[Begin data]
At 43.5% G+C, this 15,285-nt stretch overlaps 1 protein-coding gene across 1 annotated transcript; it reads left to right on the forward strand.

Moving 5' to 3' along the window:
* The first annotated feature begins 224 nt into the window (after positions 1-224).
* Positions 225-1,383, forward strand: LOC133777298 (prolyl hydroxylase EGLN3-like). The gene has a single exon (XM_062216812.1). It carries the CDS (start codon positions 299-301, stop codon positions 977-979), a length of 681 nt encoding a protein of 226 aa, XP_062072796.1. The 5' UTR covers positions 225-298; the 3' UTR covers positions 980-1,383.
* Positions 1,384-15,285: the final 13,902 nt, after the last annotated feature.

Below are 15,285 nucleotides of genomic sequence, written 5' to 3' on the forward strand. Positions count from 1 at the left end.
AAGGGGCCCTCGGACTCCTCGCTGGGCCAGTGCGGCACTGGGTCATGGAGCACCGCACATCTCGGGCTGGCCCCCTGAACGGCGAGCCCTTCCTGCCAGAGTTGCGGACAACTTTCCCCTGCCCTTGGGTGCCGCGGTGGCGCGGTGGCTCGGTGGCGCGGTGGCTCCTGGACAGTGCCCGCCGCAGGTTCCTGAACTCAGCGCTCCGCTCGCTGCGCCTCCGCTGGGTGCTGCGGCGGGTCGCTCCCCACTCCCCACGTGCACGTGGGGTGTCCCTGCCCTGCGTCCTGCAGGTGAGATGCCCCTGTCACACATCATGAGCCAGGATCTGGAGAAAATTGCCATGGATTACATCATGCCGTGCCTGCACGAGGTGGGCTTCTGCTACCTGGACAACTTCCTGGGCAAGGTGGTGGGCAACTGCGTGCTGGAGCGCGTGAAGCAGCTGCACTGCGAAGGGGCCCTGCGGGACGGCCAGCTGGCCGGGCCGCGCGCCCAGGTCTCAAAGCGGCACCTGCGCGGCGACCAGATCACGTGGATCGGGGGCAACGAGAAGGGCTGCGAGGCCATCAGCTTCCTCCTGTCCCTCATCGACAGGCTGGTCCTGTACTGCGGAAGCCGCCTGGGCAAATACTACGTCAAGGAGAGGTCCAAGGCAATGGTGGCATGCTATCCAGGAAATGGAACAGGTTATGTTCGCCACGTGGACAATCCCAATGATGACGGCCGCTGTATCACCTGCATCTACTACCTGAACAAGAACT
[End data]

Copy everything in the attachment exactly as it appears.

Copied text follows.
At 43.5% G+C, this 15,285-nt stretch overlaps 1 protein-coding gene across 1 annotated transcript; it reads left to right on the forward strand.

Moving 5' to 3' along the window:
* The first annotated feature begins 224 nt into the window (after positions 1-224).
* Positions 225-1,383, forward strand: LOC133777298 (prolyl hydroxylase EGLN3-like). The gene has a single exon (XM_062216812.1). It carries the CDS (start codon positions 299-301, stop codon positions 977-979), a length of 681 nt encoding a protein of 226 aa, XP_062072796.1. The 5' UTR covers positions 225-298; the 3' UTR covers positions 980-1,383.
* Positions 1,384-15,285: the final 13,902 nt, after the last annotated feature.

Below are 15,285 nucleotides of genomic sequence, written 5' to 3' on the forward strand. Positions count from 1 at the left end.
AAGGGGCCCTCGGACTCCTCGCTGGGCCAGTGCGGCACTGGGTCATGGAGCACCGCACATCTCGGGCTGGCCCCCTGAACGGCGAGCCCTTCCTGCCAGAGTTGCGGACAACTTTCCCCTGCCCTTGGGTGCCGCGGTGGCGCGGTGGCTCGGTGGCGCGGTGGCTCCTGGACAGTGCCCGCCGCAGGTTCCTGAACTCAGCGCTCCGCTCGCTGCGCCTCCGCTGGGTGCTGCGGCGGGTCGCTCCCCACTCCCCACGTGCACGTGGGGTGTCCCTGCCCTGCGTCCTGCAGGTGAGATGCCCCTGTCACACATCATGAGCCAGGATCTGGAGAAAATTGCCATGGATTACATCATGCCGTGCCTGCACGAGGTGGGCTTCTGCTACCTGGACAACTTCCTGGGCAAGGTGGTGGGCAACTGCGTGCTGGAGCGCGTGAAGCAGCTGCACTGCGAAGGGGCCCTGCGGGACGGCCAGCTGGCCGGGCCGCGCGCCCAGGTCTCAAAGCGGCACCTGCGCGGCGACCAGATCACGTGGATCGGGGGCAACGAGAAGGGCTGCGAGGCCATCAGCTTCCTCCTGTCCCTCATCGACAGGCTGGTCCTGTACTGCGGAAGCCGCCTGGGCAAATACTACGTCAAGGAGAGGTCCAAGGCAATGGTGGCATGCTATCCAGGAAATGGAACAGGTTATGTTCGCCACGTGGACAATCCCAATGATGACGGCCGCTGTATCACCTGCATCTACTACCTGAACAAGAACT